Under fire, title insurance companies spend heavily in Albany

State-level lobbying expenses rose 67% between 2014 and 2017

New York State Capitol
New York State Capitol

As Gov. Andrew Cuomo stepped up his effort to crack down on title insurance companies in 2015, the industry dispatched a small army of lobbyists to Albany.

Amid continued scrutiny of what the state calls excessive marketing expenses, title insurers spent 67 percent more on paid lobbyists during the first half of 2017 than they did three years prior, according to data from New York’s Joint Commission on Public Ethics. According to JCOPE, companies including Fidelity National Title Group, First American Title, and Stewart Title Insurance Company spent $240,992 between January and June 2017, compared to $143,875 during the same period in 2014.

The biggest spender was First American — a California-based insurer that’s a dominant player nationwide — which has forked over $441,750 to lobbyists in New York since 2014, records show.

During the first half of 2017, First American paid veteran political consultant Hank Sheinkopf’s firm $45,000, JCOPE records show. It also paid $33,000 to Empire Advisors, a firm owned by George Haggerty, who was executive deputy superintendent of the state’s Department of Financial Services in 2011 and 2012. Empire also lobbied on behalf of First Nationwide Title, a New York City-based title agency, which paid the firm $96,000 between January 2016 and June 2017.

The New York State Land Title Association — a membership organization representing title companies — was another big spender, paying lobbyists $405,000 between January 2014 and June 2017. It retained two Albany-based firms, Ostroff Associates and Corning Place Communications, according to JCOPE.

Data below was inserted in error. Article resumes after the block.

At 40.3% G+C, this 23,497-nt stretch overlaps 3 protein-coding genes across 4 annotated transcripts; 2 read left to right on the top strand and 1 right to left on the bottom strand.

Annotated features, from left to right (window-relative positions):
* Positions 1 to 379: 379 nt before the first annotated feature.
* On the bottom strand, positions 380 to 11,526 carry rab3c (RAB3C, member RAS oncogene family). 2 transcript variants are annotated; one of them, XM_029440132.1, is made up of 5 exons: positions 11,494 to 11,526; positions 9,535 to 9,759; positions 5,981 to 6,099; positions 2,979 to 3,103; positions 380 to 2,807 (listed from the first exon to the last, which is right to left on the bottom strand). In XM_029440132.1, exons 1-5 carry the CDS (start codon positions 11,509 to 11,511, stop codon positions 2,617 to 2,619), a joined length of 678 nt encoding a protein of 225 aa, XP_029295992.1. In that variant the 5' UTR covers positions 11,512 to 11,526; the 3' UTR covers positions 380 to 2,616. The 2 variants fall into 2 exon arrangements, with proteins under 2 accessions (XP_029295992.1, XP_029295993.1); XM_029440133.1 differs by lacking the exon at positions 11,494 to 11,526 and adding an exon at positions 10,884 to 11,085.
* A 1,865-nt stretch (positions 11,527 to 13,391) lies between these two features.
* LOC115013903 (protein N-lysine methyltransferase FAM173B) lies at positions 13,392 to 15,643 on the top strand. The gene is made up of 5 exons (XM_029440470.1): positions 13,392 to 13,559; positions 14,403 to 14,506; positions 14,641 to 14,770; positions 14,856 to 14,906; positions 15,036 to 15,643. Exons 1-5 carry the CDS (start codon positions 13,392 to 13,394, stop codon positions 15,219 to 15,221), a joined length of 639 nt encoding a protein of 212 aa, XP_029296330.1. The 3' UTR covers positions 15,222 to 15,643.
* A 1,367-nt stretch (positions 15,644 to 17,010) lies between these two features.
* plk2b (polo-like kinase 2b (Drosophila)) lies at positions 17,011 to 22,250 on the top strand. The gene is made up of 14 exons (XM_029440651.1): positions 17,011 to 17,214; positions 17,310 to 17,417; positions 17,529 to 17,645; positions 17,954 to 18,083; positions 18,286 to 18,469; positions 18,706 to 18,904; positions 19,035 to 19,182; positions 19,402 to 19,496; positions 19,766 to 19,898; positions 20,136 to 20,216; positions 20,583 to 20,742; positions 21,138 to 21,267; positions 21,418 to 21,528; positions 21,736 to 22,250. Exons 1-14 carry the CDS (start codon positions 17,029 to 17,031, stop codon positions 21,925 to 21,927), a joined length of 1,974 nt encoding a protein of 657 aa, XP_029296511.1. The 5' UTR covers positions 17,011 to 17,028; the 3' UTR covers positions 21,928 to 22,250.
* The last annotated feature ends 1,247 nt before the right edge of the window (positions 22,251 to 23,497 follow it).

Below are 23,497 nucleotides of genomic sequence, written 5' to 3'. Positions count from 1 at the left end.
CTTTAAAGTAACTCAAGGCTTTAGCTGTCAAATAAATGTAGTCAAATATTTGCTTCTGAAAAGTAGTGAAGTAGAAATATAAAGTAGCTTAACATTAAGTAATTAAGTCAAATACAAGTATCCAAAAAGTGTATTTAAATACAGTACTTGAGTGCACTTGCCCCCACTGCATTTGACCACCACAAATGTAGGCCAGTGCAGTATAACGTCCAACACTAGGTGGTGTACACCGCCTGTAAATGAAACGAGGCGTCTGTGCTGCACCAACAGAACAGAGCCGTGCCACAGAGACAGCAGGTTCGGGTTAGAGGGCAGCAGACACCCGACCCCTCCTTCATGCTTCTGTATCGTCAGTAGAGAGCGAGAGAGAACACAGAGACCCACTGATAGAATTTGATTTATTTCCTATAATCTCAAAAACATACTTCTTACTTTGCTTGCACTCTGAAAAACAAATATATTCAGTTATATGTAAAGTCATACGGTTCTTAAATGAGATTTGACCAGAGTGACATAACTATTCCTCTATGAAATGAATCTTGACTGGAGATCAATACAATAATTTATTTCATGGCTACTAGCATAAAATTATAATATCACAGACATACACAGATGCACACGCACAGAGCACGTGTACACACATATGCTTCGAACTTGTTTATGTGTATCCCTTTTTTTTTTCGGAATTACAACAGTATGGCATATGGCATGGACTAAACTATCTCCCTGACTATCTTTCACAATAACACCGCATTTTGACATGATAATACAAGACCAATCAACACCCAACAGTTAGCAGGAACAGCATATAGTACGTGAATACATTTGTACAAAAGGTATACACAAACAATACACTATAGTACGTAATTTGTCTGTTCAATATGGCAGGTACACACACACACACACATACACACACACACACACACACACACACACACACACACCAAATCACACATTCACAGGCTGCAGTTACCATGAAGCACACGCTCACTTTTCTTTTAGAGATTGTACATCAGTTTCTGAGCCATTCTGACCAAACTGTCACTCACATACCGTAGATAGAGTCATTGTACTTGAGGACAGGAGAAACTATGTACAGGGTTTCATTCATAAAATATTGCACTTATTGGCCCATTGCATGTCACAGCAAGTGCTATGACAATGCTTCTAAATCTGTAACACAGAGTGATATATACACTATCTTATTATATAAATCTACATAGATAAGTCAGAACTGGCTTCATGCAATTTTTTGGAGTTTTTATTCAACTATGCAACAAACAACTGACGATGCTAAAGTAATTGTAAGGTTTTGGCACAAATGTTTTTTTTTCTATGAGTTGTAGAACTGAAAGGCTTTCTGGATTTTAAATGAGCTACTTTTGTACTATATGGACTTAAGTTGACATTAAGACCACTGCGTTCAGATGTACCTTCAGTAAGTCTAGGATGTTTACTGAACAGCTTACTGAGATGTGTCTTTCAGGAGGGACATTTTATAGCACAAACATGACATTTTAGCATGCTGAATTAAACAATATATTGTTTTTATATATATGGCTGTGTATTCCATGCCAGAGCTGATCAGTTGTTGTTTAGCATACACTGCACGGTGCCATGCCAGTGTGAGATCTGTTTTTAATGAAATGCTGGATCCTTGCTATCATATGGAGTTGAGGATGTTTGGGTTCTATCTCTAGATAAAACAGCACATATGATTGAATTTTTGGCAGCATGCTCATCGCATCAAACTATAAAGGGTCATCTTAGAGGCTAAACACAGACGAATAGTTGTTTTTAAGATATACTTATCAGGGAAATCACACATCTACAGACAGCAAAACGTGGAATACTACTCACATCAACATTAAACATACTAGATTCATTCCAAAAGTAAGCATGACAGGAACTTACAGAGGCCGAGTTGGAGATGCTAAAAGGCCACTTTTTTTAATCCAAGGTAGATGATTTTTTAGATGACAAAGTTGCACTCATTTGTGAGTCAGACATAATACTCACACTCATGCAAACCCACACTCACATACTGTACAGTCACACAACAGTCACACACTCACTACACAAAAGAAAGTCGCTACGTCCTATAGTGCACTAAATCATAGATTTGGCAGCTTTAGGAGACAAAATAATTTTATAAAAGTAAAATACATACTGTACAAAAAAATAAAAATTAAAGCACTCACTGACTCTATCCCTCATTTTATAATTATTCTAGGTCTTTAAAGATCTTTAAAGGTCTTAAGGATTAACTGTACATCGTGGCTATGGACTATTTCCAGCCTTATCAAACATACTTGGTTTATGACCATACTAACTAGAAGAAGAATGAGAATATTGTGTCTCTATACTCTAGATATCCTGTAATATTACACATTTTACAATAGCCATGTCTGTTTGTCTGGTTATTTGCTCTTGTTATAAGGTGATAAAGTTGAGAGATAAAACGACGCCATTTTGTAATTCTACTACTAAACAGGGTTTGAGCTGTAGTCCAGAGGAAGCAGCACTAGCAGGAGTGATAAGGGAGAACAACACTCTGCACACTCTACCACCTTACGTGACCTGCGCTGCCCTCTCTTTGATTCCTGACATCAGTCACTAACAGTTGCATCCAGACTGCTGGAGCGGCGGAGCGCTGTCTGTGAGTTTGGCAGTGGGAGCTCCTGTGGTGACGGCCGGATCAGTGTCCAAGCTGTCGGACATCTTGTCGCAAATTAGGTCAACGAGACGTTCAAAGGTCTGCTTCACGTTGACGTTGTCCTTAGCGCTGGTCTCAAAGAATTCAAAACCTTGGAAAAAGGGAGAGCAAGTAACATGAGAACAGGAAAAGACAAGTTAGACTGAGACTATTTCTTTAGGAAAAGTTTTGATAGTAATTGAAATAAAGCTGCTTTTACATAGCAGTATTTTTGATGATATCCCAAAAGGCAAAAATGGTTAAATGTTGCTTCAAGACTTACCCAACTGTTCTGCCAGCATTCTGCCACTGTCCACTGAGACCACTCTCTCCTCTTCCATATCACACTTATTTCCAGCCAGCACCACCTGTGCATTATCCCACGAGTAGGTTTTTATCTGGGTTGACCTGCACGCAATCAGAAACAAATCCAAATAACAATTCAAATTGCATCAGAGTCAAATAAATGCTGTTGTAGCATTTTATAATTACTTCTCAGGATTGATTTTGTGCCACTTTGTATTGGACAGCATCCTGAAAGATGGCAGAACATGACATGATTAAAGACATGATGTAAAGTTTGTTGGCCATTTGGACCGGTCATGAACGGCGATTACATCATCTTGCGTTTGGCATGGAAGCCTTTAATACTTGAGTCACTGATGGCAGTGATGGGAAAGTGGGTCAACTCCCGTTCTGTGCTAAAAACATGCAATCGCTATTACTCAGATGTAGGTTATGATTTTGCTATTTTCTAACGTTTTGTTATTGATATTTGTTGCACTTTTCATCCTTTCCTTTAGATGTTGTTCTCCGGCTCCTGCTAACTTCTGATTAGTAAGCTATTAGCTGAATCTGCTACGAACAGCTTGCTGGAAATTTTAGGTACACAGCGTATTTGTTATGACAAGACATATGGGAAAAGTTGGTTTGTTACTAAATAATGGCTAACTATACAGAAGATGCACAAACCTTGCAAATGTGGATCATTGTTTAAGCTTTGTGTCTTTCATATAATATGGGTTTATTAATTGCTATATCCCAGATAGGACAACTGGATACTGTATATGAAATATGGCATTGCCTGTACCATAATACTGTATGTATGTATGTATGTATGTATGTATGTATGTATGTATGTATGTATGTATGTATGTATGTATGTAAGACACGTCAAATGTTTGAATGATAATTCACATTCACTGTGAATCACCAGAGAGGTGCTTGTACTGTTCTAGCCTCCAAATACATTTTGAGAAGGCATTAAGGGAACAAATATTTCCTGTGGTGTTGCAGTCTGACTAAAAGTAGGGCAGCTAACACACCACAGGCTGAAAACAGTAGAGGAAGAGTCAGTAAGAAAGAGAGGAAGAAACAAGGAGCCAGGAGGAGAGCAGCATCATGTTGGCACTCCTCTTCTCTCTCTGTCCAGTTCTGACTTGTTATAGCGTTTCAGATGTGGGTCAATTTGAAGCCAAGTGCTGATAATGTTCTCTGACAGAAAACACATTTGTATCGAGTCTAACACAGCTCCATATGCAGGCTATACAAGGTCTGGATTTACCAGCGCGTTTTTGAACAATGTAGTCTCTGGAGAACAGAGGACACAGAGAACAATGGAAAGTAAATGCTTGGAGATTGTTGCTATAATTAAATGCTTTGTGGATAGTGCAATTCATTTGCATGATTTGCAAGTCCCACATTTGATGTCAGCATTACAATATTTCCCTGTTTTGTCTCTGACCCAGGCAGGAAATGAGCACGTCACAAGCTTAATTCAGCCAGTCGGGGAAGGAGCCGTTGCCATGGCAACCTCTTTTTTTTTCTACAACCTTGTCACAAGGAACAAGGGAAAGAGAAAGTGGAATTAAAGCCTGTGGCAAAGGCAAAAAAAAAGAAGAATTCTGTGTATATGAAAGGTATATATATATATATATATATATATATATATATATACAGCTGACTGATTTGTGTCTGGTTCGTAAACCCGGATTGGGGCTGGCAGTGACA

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While NYSLTA’s annual lobbying expenditures have risen only slightly each year, several firms increased their budgets around 2015, as Gov. Cuomo began scrutinizing the industry. (Earlier this month, DFS requested itemized lists of gifts and marketing expenses from three firms.)

First Nationwide, for example, did not hire paid lobbyists in 2015 but increased its lobbying budget to $60,000 the following year. Fidelity, which didn’t pay New York lobbyists in 2014, spent $56,000 in 2015 and $90,000 in 2016, JCOPE data show. It paid lobbying firm Albany Strategic Advisors $45,000 during the first half of this year.

In New York State, the rates for title insurance — a form of insurance that guarantees buyers obtain “clean title” to their property — are set by an organization called the Title Insurance Rate Service Association (TIRSA), with the industry’s largest players having a seat at the table. Without competitive pricing, many title agents lavish clients with tickets to Yankee games, pricey dinners or gifts to win business.

In May, Gov. Cuomo and DFS Superintendent Maria Vullo introduced new regulations to limit business gifts in light of an investigation that revealed title companies regularly spend millions of dollars on inducements to win new business.

But two days after the rules took effect on Dec. 18, and amid pressure from several state lawmakers, DFS granted a six-week postponement for key elements of the new rules, specifically a ban on offering meals and entertainment to clients.

In a Dec. 20 statement, DFS Superintendent Maria Vullo said she agreed to the delay because the state Assembly plans to hold hearings on the title insurance industry in mid-January. “I look forward to testifying at any hearing the Legislature may hold,” she said, to shine a light on “the industry’s history of inappropriate, and in some cases, illegal conduct that has resulted in decades of inflated title insurance rates.”

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